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My Personal Views
on the History of Speech Technology

Louis C.W. Pols
Inst. of Phonetic Sciences / ACLC Univ. of Amsterdam

(Contribution to Panel on the History of Speech Technology,
Session 35D1b; Janet Baker, Chair
Interspeech 2005, Lisbon, September 6, 2005)

History (Participants vs. Historians)

• only in 'oral history', the players themselves are involved
• is this the reason for having this panel of involved senior speech scientists?
• historians generally have a much wider view
• I can only talk about my own experiences
• my personal key milestones or events
• my own enabling circumstances

Qualified for this panel?

• old enough: born in 1941 in the Netherlands, meanwhile partially retired since June 2005
• different enough: degree in Physics (1964), first job in 1965 at TNO Inst. for Perception, at Dept. of Audiology (later: Speech and Hearing), headed by Reinier Plomp
• speech technology interests: gradually growing interest in speech science and technology and in interdisciplinarity. Prof. in Phonetics, Univ. A'dam since 1982

Speech Science and Technology

• my point of reference (almost 35 years ago):
• my first, major, international speech conference: 7th ICA 1971, Budapest, Hungary plus Speech Symposium in Szeged
• at that time no ICASSP, Interspeech, or ASRU
• some key players:
• Velichko, dynamic programming
• Atal, initial ideas about predictive coding
• Sakoe, time normalization
• Coker, articulatory synthesis
• Mermelstein, VT transfer functions
• Fujimura, x-ray microbeam
• Liljencrants/Fant, OVE III formant synthesizer
• Denes, word concatenation
• Rabiner, hardware for synthesis ("we were away a year ago")
• Itakura, digital filters
• several ~50 words recognizers:
Velichko, Rao, Sakoe, Erman, Dreyfus-Graf, Pols, De Mori
• Carré, Gubrynowicz, speaker identification
• Mathews, music synthesis
• plenaries: a.o. Chistovich (vowel discrimination), Flanagan (focal points in speech communication research)

Some observations ICA'71

• no text-to-speech synthesis-by rule
(only manipulated, parameterized analysis/resynthesis)
• minor interest in prosody (Fujisaki, Coker, Umeda)
• only carefully-read isolated-word recognition
(only Erman used telephone speech, Neely speech in noise)
• neither LPC nor HMM yet
• hardware signal processing (rather than fast PC)
• papers presented in En, Fr, Ge and Ru!

My important events

• research attitude at TNO Soesterberg
• NATO RSG 10 on Speech Processing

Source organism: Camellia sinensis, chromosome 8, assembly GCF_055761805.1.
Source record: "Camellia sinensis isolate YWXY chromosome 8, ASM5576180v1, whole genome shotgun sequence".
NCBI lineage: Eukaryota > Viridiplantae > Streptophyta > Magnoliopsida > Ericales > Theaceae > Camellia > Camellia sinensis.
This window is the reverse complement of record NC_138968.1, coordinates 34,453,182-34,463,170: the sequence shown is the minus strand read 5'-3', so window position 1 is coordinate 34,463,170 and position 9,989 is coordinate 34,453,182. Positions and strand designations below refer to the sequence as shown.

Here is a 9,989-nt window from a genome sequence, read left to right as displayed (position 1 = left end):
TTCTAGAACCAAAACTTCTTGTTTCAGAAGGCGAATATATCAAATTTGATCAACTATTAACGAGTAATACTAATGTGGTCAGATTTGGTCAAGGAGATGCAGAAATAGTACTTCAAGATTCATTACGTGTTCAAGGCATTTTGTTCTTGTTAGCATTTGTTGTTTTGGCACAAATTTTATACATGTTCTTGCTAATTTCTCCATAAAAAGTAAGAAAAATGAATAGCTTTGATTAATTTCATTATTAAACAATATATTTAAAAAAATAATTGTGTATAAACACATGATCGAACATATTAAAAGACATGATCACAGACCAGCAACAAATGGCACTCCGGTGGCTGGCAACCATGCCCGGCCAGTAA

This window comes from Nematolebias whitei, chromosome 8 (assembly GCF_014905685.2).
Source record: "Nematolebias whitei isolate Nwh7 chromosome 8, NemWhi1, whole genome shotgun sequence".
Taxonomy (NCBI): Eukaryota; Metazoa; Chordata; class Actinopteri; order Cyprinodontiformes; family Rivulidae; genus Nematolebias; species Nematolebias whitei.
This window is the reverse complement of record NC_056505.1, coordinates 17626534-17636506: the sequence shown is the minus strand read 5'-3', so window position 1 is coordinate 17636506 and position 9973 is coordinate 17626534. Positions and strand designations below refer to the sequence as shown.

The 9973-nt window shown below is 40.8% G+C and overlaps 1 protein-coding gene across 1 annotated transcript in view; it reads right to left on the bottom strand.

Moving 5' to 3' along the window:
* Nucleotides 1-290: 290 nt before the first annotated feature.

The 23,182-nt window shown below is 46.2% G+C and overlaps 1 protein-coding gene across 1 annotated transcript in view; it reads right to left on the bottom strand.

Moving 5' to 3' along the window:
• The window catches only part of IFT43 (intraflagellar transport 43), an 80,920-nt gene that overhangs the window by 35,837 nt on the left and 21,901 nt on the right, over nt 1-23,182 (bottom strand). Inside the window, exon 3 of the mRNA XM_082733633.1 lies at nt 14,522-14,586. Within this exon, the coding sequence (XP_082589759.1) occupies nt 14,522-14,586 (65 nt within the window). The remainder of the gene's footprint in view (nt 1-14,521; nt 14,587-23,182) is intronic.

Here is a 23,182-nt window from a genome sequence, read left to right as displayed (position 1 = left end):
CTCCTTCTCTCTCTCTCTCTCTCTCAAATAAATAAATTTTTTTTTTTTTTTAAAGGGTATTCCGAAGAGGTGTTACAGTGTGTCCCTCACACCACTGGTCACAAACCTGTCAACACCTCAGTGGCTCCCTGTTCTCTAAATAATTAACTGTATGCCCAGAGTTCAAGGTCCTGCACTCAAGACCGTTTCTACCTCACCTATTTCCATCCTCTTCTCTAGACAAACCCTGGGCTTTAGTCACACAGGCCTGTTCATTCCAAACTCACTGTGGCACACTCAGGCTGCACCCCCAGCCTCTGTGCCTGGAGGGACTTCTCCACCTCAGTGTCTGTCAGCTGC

• frequent (inter)national contacts
• EU-projects SAM, SPIN, Eagles, EuroCocosda
• Invariance and variability Symp., MIT (1983)
• Eur. Speech Comm. Ass. ESCA (1987)
• ETRW 'Speech I/O Assessment and Sp. DB's'
• Dutch programs ASSP, CGN, IMIX, Stevin

My observations

• science meets technology (e.g., HSR vs. ASR)
• potential phonetic contributions to technology:
e.g., front end, data reduction, potential role of context and prosody, computational phonetics
• speech borrows and improves technologies
e.g., FFT, DTW, PCA, HMM, ANN, WER, perplexity
• importance of fast hardware, huge storage, and user-friendly software (e.g., ILS, Waves, HTK, praat)

My observations (cont'd)

example of spectro-temporal analysis

• phonetics preaches formants, but undo-able
• psycho-acoustics recommends critical bands
• practical implementation via bandfilters
• further data reduction via PCA, MFCC, etc.
• high correlation with Fi and perception
• good for e.g., ASR, speaker normalization, studying child vocalizations, language change (Polder Dutch), pathological speech

My observations (cont'd)

• research is stimulated but also blocked by potential applications (e.g. single-voice concatenative synthesis)
• neither funding organizations (e.g., DARPA, European Framework) nor application demands (e.g., aids for the handicapped, minority languages, ICT, internet, GSM, dialog systems) have strongly influenced speech research and developments

My observations (cont'd)

• speech companies come and go
• importance of annotated speech databases
• much better infrastructure (LDC, SPEX, ELRA)
• from components to complete dialog systems
• challenge from simple to very complex tasks
• importance of systematic and diagnostic evaluation, also in actual applications
• importance of young enthusiastic co-workers

Why speech research so rewarding

• it is everybody's science:
everybody communicates, speaks and listens
• field is strongly interdisciplinary
from acoustics and AI, to linguistics and ergonomics
• for each level of development there are potential applications
• ever new challenges
robust and/or adaptable to almost everything, more natural (style, emotion), multilingual, multimodal, better than human
• speech scientists are nice people

History of Speech and Language Technology Project, Saras Institute / MIT Museum, MIT Building N52-200, 265 Massachusetts Avenue, Cambridge, MA 02139 USA

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